Top IT Issues List for 2020 

  1. Information Security Strategy
  2. Privacy
  3. Sustainable Funding
  4. Digital Integrations
  5. Student-Centric Higher Education
  6. Student Retention and Completion
  7. Improved Enrollment
  8. Higher Education Affordability
  9. Administrative Simplification
  10. The Integrative CIO

Which one of those actually allowed schools to be nimble and sustainable? How many of these campuses can trigger any of these in weeks and not 6+ months.

Most top 10 lists are institution centric and are designed to be adopted in 12 -18 plus months. That won’t work today. 

The focus has been on initiatives that provided buzz words for conferences and great papers that showcased delusional value. In reality, it will not enable your campus to be sustainable.

School leaders have to stop taking the easy road and designing your strategy based on conference discussions and fun vendor alcohol filled dinners. Be accountable to your institution.

Many leaders don’t want to do the hard work to design a strategy.  When you’re facing enrollment issues, it’s easy to say let’s adopt a technology solution or suggest the cloud. Or plan a costly irrelevant system migration when you have no choice, when you realize you should have modernized your systems before the last legacy coder on earth is a year from retirement.

Schools are going to go out of business because of four reasons:

  1. They are not “fit for purpose”
  2. They don’t have a “digital strategy”
  3. They don’t have an “online strategy” 
  4. They never defined their “brand value”

These are obvious if you look at what will keep you sustainable. It’s time to determine what’s important for your campus and design a strategy based on it. 

Finally, the onlookers were the higher ed analysts who sat on their hands. None of them actually guided you to focus on what mattered. Either they didn’t know, which is scary, or:

  • Because it didn’t have 6 or 7 digit revenue stream
  • Or because their annual industry trends reports were sponsored by the man in the lobby

In the past 8 years, we’ve all seen the lobby of conference hotels with these timeshare discussions to transform higher ed. 

Challenge me. Say “Matt—you’re crazy.” I’m open to having these transparent discussions. All we have to do is look at the past engagements, look at the top 10 lists, look at analyst reports. Look at the cloud transition labs that shamelessly wasted people’s time. 

Come on, higher ed. Wake up. Stop being a part of the lobby transformations.

Who Is the Man in the Lobby? (Part 1)

Who is this?

You’re walking through the lobby of the hotel. You see a friendly face approaching with a bright smile and a firm handshake. He asks if you’d like to own “AMAZING.” He paints a picture of this amazing transformational experience.

You ask curious questions, but he deflects and continues to speak about the others who also believe in this amazing transformation. He even stops a random person who supposedly embarked on the same journey and is now part of this amazing, elite community. Reluctantly, you shake off the concerns in the back of your head. You drink the kool-aid. You sign on the dotted line. They have you now.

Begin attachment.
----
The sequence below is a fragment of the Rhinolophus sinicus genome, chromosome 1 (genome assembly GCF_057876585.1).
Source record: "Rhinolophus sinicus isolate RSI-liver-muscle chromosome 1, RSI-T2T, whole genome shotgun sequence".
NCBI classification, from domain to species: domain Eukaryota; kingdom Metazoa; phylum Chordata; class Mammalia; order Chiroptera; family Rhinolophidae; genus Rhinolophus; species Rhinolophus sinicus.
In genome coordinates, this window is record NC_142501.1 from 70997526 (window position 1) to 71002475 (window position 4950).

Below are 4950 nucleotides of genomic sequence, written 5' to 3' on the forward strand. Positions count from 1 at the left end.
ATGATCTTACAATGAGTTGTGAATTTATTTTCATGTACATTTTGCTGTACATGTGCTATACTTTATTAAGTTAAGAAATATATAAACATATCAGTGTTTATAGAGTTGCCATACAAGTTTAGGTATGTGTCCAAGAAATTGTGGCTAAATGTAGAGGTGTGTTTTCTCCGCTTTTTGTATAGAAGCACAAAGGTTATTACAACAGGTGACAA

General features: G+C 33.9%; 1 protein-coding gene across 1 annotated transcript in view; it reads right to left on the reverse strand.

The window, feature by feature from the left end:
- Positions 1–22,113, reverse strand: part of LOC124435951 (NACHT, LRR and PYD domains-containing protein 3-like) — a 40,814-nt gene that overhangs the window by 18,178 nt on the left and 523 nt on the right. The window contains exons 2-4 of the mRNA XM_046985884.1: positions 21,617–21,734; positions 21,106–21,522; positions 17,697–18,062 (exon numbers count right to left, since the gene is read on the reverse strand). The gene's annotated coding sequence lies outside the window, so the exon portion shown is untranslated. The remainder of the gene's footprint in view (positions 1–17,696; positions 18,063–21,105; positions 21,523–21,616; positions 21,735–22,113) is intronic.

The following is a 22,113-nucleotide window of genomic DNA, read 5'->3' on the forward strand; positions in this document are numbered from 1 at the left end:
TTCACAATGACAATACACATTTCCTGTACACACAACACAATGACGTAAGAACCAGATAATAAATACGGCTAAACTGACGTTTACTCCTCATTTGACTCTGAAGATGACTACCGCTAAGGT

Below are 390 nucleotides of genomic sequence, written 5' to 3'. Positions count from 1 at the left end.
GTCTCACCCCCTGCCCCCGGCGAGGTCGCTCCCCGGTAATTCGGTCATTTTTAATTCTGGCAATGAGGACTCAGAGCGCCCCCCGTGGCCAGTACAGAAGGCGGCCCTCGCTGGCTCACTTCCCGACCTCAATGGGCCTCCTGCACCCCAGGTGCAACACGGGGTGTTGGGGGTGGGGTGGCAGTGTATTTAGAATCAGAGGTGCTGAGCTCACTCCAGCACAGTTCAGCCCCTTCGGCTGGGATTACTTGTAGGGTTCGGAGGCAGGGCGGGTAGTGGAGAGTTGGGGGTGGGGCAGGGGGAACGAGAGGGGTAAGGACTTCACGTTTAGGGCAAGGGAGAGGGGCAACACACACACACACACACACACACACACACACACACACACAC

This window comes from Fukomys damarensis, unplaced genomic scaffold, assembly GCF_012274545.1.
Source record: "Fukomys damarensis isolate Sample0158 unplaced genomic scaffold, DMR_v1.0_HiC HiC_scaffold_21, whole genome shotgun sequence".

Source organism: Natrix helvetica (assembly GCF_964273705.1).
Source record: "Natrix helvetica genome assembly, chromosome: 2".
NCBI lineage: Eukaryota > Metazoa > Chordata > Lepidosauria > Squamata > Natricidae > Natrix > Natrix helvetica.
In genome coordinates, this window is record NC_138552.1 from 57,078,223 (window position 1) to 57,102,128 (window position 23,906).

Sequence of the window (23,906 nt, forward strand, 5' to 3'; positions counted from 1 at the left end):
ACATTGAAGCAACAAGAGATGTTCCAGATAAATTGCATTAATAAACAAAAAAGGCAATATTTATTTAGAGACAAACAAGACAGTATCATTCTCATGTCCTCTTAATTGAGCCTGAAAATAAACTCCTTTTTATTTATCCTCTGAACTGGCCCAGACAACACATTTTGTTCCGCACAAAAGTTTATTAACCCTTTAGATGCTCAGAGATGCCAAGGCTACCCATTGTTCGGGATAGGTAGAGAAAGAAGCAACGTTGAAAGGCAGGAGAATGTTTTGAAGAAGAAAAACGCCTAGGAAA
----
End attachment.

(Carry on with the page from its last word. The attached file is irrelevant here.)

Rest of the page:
You eventually recognize you won’t be able to experience this amazing transformation for another 18-24 months. You are then told by others that there are underlying costs that you are responsible for. You are now in a binding, long-term contract. Breaking the agreement would cost you substantially. But the most disappointing aspect is this: the picture he painted won’t become reality.

A year later, when you are walking through the lobby, you see that same person. He waves you in and tells the other person how you are future-thinking and a fellow investor. To save face, you smile, shake your head in agreement, and walk away. You recognize that another person, one just like you, just got taken by the ????????????????.

Click here for part two. >>>

New Player in the SIS Space, can they shift the SPIN in a new direction?

As some of you may have seen the article about Columbia University and Unifyed bringing a new SIS to the market. Competition always creates better quality for the market so while I try to understand the potential impact of this, it is still always good for the consumer. This happens to be my wheelhouse for the last 30 years and I’ve seen the past 8 years of linear trajectory and little transformation in the student market.  I know Gaspare, I put him in the rarefied air of one of the smartest CIO’s in higher ed.  Put it this way, I’ve known him since his coding days and saw what he’s capable of. For this reason, he was not easily sold the cloud spin many have been. So, this move is really interesting to see. While I believe he’s incredibly smart, I do have my own perspective on if this could transform a student market beyond the traditional approach of digitizing back-office processes.   

This a great time to reflect on the following questions:

  • Does Higher Ed need another SIS Provider who will only digitize your 1990 processes?
  • Will they change the spin and move schools from the cross hairs of the pandemic?
  • Will they bring true ROI for the investment schools will have to put in?

Like a plow in a fleet of equipment to manage snowstorms for a city, ERP /SIS are just equipment for many Chancellors, Presidents and Provosts and really never considered it to be a brand differentiator.

News flash… students don’t care which plow is used or which SIS you use.  

They only care when it’s not functioning during peak times. For this reason, I believe no SIS will solely transform colleges or universities, it will only enable them to do their respective tasks during peak periods.